Classical economists used to posit that, since consumers are rational, we make decisions to maximize our pleasure, end of story. But your paper reviews all the ways we know that consumers aren’t in fact rational but prone to all sorts of biases and habits that pull us from any strictly rational view of the consumer. Is that alright?
This is a good summary, but I think the final message is that neither the physiology of pleasure nor the methods we use to make choices are as simple or as single-minded as the classical economists thought. A lot of behavior is consistent with pursuit of self-interest, but in novel or ambiguous decision-making environments there is a good chance that our habits will fail us and inconsistencies in the way we process information will undo us.
MIT economist Josh Angrist’s natural experiments uncover what makes some schools better than others. | MIT Technology Review
To be sure, many economists, as Card puts it, still view their discipline as “a kind of mathematical philosophy” based on ideas about rationality and predictable responses to incentives. These scholars find pure empiricism “very alienating.” And some younger economists working in the mode of Angrist, Card, and Krueger have drawn criticism; they are sometimes depicted as opportunists looking for any topic that can yield a clear conclusion, even about something as seemingly inconsequential as the use of gym memberships.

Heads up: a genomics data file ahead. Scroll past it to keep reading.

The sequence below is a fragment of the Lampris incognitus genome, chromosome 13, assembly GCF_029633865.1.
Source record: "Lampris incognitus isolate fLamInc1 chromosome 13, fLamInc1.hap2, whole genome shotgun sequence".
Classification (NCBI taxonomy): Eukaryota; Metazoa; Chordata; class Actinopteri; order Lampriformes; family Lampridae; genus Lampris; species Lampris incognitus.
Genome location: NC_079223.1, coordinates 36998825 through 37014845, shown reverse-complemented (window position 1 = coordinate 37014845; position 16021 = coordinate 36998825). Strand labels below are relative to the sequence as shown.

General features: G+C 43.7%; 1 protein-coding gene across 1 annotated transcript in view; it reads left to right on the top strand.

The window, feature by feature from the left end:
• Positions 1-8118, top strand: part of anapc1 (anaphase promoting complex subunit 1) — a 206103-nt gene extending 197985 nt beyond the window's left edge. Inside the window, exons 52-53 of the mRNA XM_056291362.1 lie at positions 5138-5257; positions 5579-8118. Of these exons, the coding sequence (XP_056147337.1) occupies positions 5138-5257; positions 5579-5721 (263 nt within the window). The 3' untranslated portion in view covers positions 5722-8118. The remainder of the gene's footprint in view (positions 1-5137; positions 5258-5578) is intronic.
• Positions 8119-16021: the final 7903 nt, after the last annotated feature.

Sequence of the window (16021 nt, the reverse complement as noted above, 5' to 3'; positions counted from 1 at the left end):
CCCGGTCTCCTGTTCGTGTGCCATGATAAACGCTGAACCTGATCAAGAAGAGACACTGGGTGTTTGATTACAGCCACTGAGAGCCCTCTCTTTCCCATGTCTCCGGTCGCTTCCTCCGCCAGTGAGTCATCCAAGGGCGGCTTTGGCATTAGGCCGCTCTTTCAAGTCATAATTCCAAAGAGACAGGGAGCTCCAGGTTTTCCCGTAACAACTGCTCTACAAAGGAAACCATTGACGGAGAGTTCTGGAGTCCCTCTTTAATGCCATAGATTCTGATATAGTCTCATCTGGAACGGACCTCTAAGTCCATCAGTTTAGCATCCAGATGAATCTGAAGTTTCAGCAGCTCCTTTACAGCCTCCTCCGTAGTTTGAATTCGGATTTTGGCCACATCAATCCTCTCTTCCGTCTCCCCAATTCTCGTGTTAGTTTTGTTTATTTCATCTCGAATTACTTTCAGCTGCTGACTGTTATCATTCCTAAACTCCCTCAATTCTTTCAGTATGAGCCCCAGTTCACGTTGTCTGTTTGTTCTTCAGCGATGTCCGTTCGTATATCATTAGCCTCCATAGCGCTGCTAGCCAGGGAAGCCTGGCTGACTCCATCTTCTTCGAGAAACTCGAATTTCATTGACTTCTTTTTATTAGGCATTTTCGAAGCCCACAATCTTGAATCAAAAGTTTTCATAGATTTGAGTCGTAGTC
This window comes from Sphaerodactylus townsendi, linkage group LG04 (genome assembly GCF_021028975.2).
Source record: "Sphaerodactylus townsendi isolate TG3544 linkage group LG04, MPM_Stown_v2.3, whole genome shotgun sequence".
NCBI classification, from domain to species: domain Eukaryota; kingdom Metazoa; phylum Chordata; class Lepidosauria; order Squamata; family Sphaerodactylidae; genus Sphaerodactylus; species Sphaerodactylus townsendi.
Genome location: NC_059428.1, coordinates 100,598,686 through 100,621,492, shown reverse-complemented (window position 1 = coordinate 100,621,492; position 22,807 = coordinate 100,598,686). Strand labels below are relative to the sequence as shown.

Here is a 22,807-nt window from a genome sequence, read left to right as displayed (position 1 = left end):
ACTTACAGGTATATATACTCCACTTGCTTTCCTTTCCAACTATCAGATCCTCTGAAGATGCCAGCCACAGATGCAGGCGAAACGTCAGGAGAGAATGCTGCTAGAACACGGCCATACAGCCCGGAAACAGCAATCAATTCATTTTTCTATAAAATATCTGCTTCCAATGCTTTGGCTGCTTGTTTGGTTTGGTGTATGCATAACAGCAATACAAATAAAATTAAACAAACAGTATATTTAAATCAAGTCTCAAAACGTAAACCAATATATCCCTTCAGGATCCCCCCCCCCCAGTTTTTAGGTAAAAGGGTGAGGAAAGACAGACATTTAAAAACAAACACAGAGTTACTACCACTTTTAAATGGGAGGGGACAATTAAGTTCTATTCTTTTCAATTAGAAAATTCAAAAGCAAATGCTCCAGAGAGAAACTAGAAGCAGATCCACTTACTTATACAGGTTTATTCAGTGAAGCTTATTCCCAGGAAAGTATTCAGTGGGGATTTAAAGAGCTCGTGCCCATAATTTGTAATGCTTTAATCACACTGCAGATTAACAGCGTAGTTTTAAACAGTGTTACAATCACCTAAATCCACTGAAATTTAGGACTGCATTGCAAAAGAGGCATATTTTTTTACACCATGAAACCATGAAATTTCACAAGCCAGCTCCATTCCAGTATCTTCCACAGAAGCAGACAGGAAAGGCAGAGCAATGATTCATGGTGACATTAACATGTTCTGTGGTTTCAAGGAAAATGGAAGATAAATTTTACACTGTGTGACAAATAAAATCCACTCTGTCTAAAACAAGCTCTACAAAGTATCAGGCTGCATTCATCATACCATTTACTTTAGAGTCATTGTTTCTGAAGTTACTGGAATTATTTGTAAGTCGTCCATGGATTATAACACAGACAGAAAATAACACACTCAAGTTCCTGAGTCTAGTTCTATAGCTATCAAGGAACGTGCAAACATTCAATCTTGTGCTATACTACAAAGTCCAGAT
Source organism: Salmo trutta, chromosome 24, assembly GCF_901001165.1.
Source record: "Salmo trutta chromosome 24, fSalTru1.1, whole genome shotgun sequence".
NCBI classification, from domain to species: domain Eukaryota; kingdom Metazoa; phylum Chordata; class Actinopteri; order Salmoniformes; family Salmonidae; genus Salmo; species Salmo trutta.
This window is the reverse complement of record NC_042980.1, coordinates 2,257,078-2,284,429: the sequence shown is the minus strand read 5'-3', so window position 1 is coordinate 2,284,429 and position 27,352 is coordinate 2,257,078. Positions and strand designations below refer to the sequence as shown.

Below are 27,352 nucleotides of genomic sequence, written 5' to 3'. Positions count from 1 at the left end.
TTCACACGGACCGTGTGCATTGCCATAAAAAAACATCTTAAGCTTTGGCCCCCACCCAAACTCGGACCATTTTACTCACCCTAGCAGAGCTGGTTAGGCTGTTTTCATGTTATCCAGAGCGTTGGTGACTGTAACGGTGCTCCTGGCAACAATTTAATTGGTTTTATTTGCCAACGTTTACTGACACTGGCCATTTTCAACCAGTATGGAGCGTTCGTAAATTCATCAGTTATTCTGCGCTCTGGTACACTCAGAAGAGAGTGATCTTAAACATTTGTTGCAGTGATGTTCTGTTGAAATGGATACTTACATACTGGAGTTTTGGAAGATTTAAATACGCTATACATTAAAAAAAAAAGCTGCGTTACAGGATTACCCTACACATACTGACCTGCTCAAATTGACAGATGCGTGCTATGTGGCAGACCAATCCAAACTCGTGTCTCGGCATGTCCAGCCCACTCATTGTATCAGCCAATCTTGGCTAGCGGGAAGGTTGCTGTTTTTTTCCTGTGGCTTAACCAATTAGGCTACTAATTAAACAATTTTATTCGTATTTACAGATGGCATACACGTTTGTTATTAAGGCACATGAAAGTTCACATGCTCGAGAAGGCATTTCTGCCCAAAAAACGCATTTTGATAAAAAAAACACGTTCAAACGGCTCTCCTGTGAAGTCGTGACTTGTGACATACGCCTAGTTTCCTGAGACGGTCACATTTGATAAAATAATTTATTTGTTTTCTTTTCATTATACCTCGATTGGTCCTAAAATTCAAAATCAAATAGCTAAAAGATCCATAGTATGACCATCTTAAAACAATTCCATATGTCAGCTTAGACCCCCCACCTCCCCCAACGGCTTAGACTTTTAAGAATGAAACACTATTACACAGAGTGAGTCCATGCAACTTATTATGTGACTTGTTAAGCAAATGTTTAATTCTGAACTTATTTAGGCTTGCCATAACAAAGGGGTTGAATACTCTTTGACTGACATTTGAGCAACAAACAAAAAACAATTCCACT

Cowen is walking-talking-tweeting evidence for his theory. Why, then, apart from an early surge in the 1990s, hasn’t the internet led to more measurable economic gains? “My view of the internet is that it is way overrated in what it’s done to date but considerably underrated in what it will do.” He notes that it took decades for earlier major inventions to have institutions built around them, such as roads for cars and grids for electricity. “If you’re an optimist about what has come before, you tend to be a pessimist about what’s on the way.”